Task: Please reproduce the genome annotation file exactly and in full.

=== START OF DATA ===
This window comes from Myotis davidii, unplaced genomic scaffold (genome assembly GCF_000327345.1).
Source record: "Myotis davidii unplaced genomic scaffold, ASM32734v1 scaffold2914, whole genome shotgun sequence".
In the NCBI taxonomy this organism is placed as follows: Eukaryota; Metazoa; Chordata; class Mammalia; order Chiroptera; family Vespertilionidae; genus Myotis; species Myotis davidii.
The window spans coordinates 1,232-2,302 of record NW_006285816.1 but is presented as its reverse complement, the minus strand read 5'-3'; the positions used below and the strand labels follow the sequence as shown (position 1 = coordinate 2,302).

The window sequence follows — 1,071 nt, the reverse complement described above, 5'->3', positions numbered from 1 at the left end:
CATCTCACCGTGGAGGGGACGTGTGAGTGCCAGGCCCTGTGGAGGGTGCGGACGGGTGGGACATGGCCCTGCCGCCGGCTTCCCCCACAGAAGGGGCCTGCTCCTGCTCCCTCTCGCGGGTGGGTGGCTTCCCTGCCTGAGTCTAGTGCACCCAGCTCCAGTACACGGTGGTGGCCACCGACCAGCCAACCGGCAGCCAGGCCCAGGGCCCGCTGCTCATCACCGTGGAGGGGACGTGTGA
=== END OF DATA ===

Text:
This window comes from Myotis davidii, unplaced genomic scaffold (genome assembly GCF_000327345.1).
Source record: "Myotis davidii unplaced genomic scaffold, ASM32734v1 scaffold2914, whole genome shotgun sequence".
In the NCBI taxonomy this organism is placed as follows: Eukaryota; Metazoa; Chordata; class Mammalia; order Chiroptera; family Vespertilionidae; genus Myotis; species Myotis davidii.
The window spans coordinates 1,232-2,302 of record NW_006285816.1 but is presented as its reverse complement, the minus strand read 5'-3'; the positions used below and the strand labels follow the sequence as shown (position 1 = coordinate 2,302).

The window sequence follows — 1,071 nt, the reverse complement described above, 5'->3', positions numbered from 1 at the left end:
CATCTCACCGTGGAGGGGACGTGTGAGTGCCAGGCCCTGTGGAGGGTGCGGACGGGTGGGACATGGCCCTGCCGCCGGCTTCCCCCACAGAAGGGGCCTGCTCCTGCTCCCTCTCGCGGGTGGGTGGCTTCCCTGCCTGAGTCTAGTGCACCCAGCTCCAGTACACGGTGGTGGCCACCGACCAGCCAACCGGCAGCCAGGCCCAGGGCCCGCTGCTCATCACCGTGGAGGGGACGTGTGA